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Gender, Place, and Identity of South Asian Women

updated: 
Monday, August 2, 2021 - 12:08pm
Moussa Pourya Asl, Ph.D., Universiti Sains Malaysia
deadline for submissions: 
Wednesday, September 15, 2021

This call for book chapter proposals seeks contributions that investigate the contemporary Anglophone literature of South Asian women through the triple lens of gender, place and identity. The concern with place and space has long been pivotal to understanding the formation of gendered identities. The intersections of the three concepts has attracted global attention in the past few decades as the transformational impact of postcolonialism, border-crossings and mass mobility, and rapid advancements in science and computer technologies have promoted the status of space and spatiality to a principle concern. In recent years, feminist geographers (D. Massey, L. McDowell, G. Rose, S.

Interview with Tiffany Stern, Shakespeare Institute

updated: 
Monday, August 2, 2021 - 12:08pm
Thomas Dabbs / Aoyama Gakuin University
deadline for submissions: 
Tuesday, August 3, 2021

This is a general announcemebt of a08n online conversaton with Tiffany Stern of the Shakespeare Institute, University of Birmingham. This talk covers Professor Stern's past research in Shakespeare and looks forward to work that is forthcoming:  See: https://youtu.be/2p5NI7yMqo8.

CFP: Collection (book) "The Time of Close Reading: Victorian Fiction's Presents" (deadline extended)

updated: 
Monday, August 2, 2021 - 12:07pm
Mary Ann O'Farrell
deadline for submissions: 
Wednesday, September 1, 2021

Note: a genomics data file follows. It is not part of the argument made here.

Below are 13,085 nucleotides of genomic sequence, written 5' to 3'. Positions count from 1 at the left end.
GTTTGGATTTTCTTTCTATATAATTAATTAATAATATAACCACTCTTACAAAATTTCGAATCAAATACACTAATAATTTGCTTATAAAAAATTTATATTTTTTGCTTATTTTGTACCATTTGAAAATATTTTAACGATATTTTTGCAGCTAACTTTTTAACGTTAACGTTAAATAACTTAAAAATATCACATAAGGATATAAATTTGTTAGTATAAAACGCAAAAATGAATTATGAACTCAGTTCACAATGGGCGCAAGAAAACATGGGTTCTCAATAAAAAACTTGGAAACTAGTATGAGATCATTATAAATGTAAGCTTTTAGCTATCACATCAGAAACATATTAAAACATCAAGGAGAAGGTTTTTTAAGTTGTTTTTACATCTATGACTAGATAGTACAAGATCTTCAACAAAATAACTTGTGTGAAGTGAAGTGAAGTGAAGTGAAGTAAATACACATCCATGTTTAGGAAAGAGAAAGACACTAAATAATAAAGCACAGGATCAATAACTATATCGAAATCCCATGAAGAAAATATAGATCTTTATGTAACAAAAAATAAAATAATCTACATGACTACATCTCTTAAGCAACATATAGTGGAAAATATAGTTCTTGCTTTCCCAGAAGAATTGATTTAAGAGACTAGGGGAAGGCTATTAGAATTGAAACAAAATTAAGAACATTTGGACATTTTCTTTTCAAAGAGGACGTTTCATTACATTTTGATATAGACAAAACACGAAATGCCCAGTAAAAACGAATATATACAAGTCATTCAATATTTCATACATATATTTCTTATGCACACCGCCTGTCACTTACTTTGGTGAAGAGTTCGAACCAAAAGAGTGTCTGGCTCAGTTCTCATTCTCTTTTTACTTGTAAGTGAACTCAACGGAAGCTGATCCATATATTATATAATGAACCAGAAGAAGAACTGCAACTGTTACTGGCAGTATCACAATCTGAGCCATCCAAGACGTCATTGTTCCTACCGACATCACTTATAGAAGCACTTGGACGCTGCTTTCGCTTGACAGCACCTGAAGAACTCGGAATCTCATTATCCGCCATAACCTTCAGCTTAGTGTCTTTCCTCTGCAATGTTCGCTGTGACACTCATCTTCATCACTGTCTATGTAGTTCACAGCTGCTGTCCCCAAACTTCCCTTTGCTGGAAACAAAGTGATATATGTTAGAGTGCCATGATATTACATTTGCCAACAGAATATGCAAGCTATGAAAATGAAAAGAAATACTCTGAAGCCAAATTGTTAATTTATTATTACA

Proposed collection:  “The Time of Close Reading:  Victorian Fiction’s Presents”

Editors:  Debra Gettelman, Audrey Jaffe, and Mary Ann O’Farrell

Deadline extended to September 1, 2021

 

Despite the spatializing intimacy that animates and names it, close reading exists in and as time.  Our collection “The Time of Close Reading” seeks to interrogate the multiple meanings that attach to each of our titular terms—“time,” “close,” and “reading”—in the present moment, specifically within studies of the Victorian novel. 

 

The Green Knight (2021): Key Critical Perspectives (A Roundtable)

updated: 
Monday, August 2, 2021 - 12:07pm
International Society for the Study of Medievalism (ISSM)
deadline for submissions: 
Wednesday, September 15, 2021

CALL FOR PAPERS

 

The Green Knight (2021): Key Critical Perspectives (A Roundtable)

 

The International Society for the Study of Medievalism (ISSM) invites submissions for a sponsored roundtable on David Lowery’s film The Green Knight (2021) for the 57thInternational Congress on Medieval Studies, which will take place online from Monday 9 May to Saturday 14 May 2022.

 

IV International Congress of Fantastic Genre, Audiovisuals and New Technologies

updated: 
Monday, August 2, 2021 - 12:07pm
FANTAELX
deadline for submissions: 
Sunday, October 10, 2021

The International Congress of Fantastic Genre, Audiovisuals and New Technologies is an activity of scientific and academic divulgation that is part of Elche International Fantastic Film Festival – FANTAELX. An event that has the collaboration of the Miguel Hernández de Elche University, and that will be held in person and online on November 25 and 26, 2021 at the "Ciutat d'Elx" Congress Center (Spain).

HEL and Writing Studies Thread at SHEL-12

updated: 
Monday, August 2, 2021 - 12:07pm
Studies in the History of the English Language Conference
deadline for submissions: 
Monday, November 1, 2021

We invite proposals for the HEL (History of the English Language) and Writing Studies thread at the 12th Studies in the History of the English Language (SHEL) conference in Seattle, WA, May 19-21, 2022.

The HEL and Writing Studies thread will explore ways in which the study of language change and variation can contribute to rhetoric and writing studies, and vice versa. When proposing, keep in mind that the history of the English language extends from the origins of the language to one moment ago, so proposals that engage contemporary language use through a historical lens are welcome.